The Site Auditor study we released is meant to be a wake up call for SEOs and webmasters. They have a lot of issues with their sites, and if they don’t fix most or all of them, then they’re ultimately leaving money on the table for themselves and for their clients.”
Ponder this for awhile — “fixing as many issues as possible could mean the difference between showing up on page one versus page two, or showing up above or below a competitor” — and you’ll understand why I’m so passionate about helping clients fix the technical issues with their sites!
When — and only when — you have addressed SEO should you begin your content marketing campaign. Until you are certain that your site is being crawled by Google and that you have done everything you can to remove barriers to communication should you engage in content marketing — unless you do, your site will have all the impact of a billboard in the desert.
Unfortunately, implementing all the articles about X number of things you can do to improve your content marketing are somewhat of an exercise in futility until clear communication with Google is established and verified and all your effort will have the impact of one hand clapping. Do the work so you know that your efforts will have a return on investment.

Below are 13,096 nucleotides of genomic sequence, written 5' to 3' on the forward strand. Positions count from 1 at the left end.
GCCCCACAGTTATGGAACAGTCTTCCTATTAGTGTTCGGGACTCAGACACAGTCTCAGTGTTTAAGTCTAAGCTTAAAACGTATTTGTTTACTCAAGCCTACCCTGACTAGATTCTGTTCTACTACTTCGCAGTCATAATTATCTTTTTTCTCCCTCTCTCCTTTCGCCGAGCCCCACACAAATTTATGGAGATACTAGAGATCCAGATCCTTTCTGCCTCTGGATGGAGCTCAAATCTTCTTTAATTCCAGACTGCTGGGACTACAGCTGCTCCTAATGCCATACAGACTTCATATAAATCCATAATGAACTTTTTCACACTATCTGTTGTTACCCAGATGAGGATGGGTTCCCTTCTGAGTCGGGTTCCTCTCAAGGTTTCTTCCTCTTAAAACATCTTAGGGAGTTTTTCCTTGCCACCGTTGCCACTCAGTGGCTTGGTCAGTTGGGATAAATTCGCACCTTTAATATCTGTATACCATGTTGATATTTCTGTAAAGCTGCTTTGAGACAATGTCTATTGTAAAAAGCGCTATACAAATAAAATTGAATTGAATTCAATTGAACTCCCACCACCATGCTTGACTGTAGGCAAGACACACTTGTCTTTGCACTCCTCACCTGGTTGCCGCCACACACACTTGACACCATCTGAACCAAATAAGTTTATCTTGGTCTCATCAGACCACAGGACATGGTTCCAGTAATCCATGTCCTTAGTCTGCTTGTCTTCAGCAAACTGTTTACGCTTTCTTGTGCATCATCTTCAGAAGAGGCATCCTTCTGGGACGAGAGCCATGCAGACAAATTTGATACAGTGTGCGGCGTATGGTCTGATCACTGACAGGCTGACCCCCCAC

Although recently Google has made it clear that it really doesn’t include signals from social media in search, social media still plays a vital role in getting your content in front of people who may not see it otherwise. Personally, my favorite social network is Google+ [although I may be in the minority on that one] followed by Twitter. I tend to favorite these two because they are the only ones that Google’s search engine can fully index so whatever I post there may also show up in search. I also use a Facebook Page and LinkedIn page as well. I normally post social media content to my Google+ Page using Buffer and then let another utility called Friendsplus.me automatically post to Facebook, LinkedIn and Twitter automagically.